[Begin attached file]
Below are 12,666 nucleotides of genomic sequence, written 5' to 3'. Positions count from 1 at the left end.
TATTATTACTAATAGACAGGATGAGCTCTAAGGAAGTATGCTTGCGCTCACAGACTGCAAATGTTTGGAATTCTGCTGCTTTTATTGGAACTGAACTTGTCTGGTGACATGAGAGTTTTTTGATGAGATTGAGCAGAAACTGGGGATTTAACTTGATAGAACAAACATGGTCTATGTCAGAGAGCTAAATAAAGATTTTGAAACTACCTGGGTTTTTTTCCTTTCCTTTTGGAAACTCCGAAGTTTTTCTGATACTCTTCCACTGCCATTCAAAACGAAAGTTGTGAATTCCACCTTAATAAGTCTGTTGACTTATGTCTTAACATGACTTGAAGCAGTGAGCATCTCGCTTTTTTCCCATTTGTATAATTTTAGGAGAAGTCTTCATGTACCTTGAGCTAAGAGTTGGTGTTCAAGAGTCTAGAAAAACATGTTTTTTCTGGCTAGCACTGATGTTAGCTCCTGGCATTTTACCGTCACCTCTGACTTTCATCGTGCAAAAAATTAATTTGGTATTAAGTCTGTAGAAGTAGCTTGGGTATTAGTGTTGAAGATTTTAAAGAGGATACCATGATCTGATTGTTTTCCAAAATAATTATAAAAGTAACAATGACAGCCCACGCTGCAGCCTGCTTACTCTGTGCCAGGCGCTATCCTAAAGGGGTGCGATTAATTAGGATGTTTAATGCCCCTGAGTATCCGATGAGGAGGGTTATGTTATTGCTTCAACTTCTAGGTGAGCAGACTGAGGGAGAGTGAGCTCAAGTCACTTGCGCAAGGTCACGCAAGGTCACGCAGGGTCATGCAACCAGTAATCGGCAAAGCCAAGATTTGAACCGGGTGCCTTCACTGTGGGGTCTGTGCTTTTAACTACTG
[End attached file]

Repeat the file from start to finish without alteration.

Below are 12,666 nucleotides of genomic sequence, written 5' to 3'. Positions count from 1 at the left end.
TATTATTACTAATAGACAGGATGAGCTCTAAGGAAGTATGCTTGCGCTCACAGACTGCAAATGTTTGGAATTCTGCTGCTTTTATTGGAACTGAACTTGTCTGGTGACATGAGAGTTTTTTGATGAGATTGAGCAGAAACTGGGGATTTAACTTGATAGAACAAACATGGTCTATGTCAGAGAGCTAAATAAAGATTTTGAAACTACCTGGGTTTTTTTCCTTTCCTTTTGGAAACTCCGAAGTTTTTCTGATACTCTTCCACTGCCATTCAAAACGAAAGTTGTGAATTCCACCTTAATAAGTCTGTTGACTTATGTCTTAACATGACTTGAAGCAGTGAGCATCTCGCTTTTTTCCCATTTGTATAATTTTAGGAGAAGTCTTCATGTACCTTGAGCTAAGAGTTGGTGTTCAAGAGTCTAGAAAAACATGTTTTTTCTGGCTAGCACTGATGTTAGCTCCTGGCATTTTACCGTCACCTCTGACTTTCATCGTGCAAAAAATTAATTTGGTATTAAGTCTGTAGAAGTAGCTTGGGTATTAGTGTTGAAGATTTTAAAGAGGATACCATGATCTGATTGTTTTCCAAAATAATTATAAAAGTAACAATGACAGCCCACGCTGCAGCCTGCTTACTCTGTGCCAGGCGCTATCCTAAAGGGGTGCGATTAATTAGGATGTTTAATGCCCCTGAGTATCCGATGAGGAGGGTTATGTTATTGCTTCAACTTCTAGGTGAGCAGACTGAGGGAGAGTGAGCTCAAGTCACTTGCGCAAGGTCACGCAAGGTCACGCAGGGTCATGCAACCAGTAATCGGCAAAGCCAAGATTTGAACCGGGTGCCTTCACTGTGGGGTCTGTGCTTTTAACTACTG